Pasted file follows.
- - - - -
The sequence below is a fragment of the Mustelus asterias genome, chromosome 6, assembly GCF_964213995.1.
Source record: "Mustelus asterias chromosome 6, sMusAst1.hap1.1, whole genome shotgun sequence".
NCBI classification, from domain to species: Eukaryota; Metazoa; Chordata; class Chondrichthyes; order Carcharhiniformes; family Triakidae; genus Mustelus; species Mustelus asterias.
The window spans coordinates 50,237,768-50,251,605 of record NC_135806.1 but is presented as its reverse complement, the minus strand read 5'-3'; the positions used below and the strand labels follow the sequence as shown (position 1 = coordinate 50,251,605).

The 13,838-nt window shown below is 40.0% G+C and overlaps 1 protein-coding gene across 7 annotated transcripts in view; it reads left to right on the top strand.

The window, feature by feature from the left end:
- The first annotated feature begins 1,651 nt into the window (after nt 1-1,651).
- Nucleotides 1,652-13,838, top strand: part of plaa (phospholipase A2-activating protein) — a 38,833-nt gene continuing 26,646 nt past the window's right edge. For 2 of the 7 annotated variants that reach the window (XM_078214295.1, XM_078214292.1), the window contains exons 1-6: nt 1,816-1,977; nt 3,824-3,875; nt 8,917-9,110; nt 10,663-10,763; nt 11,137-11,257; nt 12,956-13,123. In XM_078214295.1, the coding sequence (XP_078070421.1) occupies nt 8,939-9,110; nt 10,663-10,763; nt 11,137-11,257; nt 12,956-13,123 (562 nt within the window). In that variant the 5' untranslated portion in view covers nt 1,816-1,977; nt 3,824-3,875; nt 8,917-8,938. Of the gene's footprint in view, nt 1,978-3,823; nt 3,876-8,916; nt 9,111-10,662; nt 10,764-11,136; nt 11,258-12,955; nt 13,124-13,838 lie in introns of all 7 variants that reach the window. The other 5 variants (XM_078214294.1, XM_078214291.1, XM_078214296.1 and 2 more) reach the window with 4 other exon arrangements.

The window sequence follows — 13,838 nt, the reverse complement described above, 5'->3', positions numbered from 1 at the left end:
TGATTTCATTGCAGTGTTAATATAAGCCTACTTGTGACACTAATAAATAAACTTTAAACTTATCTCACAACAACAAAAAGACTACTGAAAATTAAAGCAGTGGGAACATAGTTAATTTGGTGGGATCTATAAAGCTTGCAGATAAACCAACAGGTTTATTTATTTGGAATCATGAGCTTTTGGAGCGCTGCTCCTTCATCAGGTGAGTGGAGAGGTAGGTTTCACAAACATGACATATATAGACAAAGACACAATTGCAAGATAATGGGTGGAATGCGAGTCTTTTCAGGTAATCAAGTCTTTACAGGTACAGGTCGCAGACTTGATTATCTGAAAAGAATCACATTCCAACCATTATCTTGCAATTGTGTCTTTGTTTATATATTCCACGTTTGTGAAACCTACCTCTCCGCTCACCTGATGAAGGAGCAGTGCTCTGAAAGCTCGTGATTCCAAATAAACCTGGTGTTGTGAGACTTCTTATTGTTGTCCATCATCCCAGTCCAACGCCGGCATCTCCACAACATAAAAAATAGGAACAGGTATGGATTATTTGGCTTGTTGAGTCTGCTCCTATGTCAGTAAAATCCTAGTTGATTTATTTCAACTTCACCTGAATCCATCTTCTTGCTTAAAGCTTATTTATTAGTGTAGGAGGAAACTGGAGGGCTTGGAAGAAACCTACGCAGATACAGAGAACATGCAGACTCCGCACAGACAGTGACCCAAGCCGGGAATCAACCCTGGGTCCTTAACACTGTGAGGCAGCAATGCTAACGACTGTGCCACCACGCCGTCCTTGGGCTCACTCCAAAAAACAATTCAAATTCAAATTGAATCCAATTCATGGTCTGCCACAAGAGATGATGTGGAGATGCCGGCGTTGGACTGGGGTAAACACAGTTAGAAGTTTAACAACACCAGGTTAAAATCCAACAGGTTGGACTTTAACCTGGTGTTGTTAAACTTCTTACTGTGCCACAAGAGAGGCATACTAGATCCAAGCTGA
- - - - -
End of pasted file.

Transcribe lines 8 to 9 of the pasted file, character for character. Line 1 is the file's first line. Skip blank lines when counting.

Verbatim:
- Nucleotides 1,652-13,838, top strand: part of plaa (phospholipase A2-activating protein) — a 38,833-nt gene continuing 26,646 nt past the window's right edge. For 2 of the 7 annotated variants that reach the window (XM_078214295.1, XM_078214292.1), the window contains exons 1-6: nt 1,816-1,977; nt 3,824-3,875; nt 8,917-9,110; nt 10,663-10,763; nt 11,137-11,257; nt 12,956-13,123. In XM_078214295.1, the coding sequence (XP_078070421.1) occupies nt 8,939-9,110; nt 10,663-10,763; nt 11,137-11,257; nt 12,956-13,123 (562 nt within the window). In that variant the 5' untranslated portion in view covers nt 1,816-1,977; nt 3,824-3,875; nt 8,917-8,938. Of the gene's footprint in view, nt 1,978-3,823; nt 3,876-8,916; nt 9,111-10,662; nt 10,764-11,136; nt 11,258-12,955; nt 13,124-13,838 lie in introns of all 7 variants that reach the window. The other 5 variants (XM_078214294.1, XM_078214291.1, XM_078214296.1 and 2 more) reach the window with 4 other exon arrangements.

The window sequence follows — 13,838 nt, the reverse complement described above, 5'->3', positions numbered from 1 at the left end: